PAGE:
If this is beyond your DIY ability, there are many professional companies out there who handle these types of projects. Don’t be afraid to ask for referrals or references!

Columbus Air Conditioning

Friendly reminder – it’s that time of year! Spring cleaning and Columbus Air Conditioning maintenance. According to Energy.Gov:

“An air conditioner’s filters, coils, and fins require regular maintenance for the unit to function effectively and efficiently throughout its years of service. Neglecting necessary maintenance ensures a steady decline in air conditioning performance while energy use steadily increases.”

One of the most important aspects of air conditioning maintenance is to routinely change your air filters. My husband keeps a small stockpile of new filters and changes them out regularly. He’s fairly obsessive about that and changing the batteries in our smoke detectors. I’m a lucky girl! 😉

Air conditioning units can be expensive to run. Where I live our energy bills in the summer can be several hundred dollars – and we’re not keeping the house at balmy temps by any degree! So, air conditioning maintenance isn’t just a good thing to do, it’s basic survival 101.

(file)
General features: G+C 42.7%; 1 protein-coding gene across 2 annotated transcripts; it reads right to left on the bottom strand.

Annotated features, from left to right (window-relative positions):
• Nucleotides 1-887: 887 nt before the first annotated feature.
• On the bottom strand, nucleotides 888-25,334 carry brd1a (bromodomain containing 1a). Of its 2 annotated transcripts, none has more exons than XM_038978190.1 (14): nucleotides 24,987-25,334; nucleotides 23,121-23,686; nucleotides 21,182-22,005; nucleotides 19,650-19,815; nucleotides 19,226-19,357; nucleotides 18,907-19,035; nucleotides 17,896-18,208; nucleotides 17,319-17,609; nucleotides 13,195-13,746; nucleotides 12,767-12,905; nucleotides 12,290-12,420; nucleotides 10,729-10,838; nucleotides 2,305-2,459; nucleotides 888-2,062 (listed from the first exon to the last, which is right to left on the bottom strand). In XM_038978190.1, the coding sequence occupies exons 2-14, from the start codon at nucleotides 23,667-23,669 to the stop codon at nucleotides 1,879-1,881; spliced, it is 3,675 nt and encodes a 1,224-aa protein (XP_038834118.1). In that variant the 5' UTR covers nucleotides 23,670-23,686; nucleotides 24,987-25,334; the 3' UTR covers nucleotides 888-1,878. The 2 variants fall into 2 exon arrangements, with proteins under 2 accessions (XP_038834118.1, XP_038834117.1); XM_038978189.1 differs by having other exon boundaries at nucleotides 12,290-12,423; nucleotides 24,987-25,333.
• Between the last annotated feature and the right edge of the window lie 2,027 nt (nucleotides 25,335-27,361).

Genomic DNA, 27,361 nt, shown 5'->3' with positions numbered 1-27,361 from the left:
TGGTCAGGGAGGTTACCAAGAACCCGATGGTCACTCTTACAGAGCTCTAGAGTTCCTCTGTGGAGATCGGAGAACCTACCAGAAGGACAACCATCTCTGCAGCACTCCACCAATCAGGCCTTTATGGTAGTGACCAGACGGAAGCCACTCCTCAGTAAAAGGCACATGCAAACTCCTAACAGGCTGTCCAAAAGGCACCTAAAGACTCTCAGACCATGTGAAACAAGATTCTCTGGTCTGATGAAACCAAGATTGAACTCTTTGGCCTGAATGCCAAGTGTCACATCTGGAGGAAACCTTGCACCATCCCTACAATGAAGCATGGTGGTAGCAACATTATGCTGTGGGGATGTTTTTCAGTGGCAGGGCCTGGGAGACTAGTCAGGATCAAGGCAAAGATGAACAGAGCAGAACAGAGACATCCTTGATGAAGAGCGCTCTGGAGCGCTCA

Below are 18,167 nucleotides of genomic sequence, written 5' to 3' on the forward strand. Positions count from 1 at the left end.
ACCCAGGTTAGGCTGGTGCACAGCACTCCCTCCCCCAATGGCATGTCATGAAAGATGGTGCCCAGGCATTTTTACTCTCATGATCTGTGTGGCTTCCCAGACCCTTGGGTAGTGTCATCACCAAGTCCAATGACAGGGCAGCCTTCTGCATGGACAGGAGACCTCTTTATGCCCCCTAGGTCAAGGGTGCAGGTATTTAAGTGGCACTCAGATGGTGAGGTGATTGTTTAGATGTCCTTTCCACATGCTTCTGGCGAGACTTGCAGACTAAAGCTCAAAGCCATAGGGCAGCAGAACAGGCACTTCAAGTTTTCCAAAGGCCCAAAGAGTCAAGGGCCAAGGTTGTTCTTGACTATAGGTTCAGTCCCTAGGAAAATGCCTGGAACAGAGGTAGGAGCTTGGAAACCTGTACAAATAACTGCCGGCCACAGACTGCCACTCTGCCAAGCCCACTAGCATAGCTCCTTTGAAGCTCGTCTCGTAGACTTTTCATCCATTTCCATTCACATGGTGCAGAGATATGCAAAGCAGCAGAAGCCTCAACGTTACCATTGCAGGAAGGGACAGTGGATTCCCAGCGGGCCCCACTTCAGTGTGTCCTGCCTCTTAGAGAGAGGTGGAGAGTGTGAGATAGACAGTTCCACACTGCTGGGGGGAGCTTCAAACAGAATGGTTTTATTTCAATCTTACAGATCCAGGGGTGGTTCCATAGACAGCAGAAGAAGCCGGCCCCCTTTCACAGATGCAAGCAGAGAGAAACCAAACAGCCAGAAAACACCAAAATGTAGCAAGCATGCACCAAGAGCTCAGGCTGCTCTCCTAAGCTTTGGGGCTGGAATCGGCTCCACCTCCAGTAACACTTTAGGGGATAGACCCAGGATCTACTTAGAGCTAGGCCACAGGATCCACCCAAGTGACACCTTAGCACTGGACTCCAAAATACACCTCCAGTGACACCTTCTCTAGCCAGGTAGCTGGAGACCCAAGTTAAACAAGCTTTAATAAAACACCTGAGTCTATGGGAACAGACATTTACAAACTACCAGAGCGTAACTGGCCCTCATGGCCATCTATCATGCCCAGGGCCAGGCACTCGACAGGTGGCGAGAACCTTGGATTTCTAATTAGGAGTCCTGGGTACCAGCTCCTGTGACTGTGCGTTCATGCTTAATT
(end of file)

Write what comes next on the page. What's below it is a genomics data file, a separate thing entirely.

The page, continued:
Keeping clean filters in place can reduce your A/C’s energy usage by 5-15%

But that’s not the end of A/C maintenance!

An air conditioner’s evaporator coil and condenser coil collect dirt over their months and years of use. If your A/C unit is outdoors the condenser coils are prone to collecting dust from the environment and any nearby plants and trees. Bottom line, these coils need to be checked annually and cleaned when necessary.

Then there are coil fins that can be bent or damaged and block airflow, condensate drains can become clogged and prevent a unit from alleviating excess humidity. Not to mention, if your unit is in a window, you need to check the seals for any moisture damage or leakage around the unit and window frame.

We usually have a certified technician out in the spring every year to go through our two A/C units and make sure everything is functioning properly. How’s it go? An ounce of prevention is worth a pound of cure? I’d hate to be sitting here in triple digit heat and have my air conditioning unit go out simply because I didn’t perform routine maintenance and have a technician check everything out.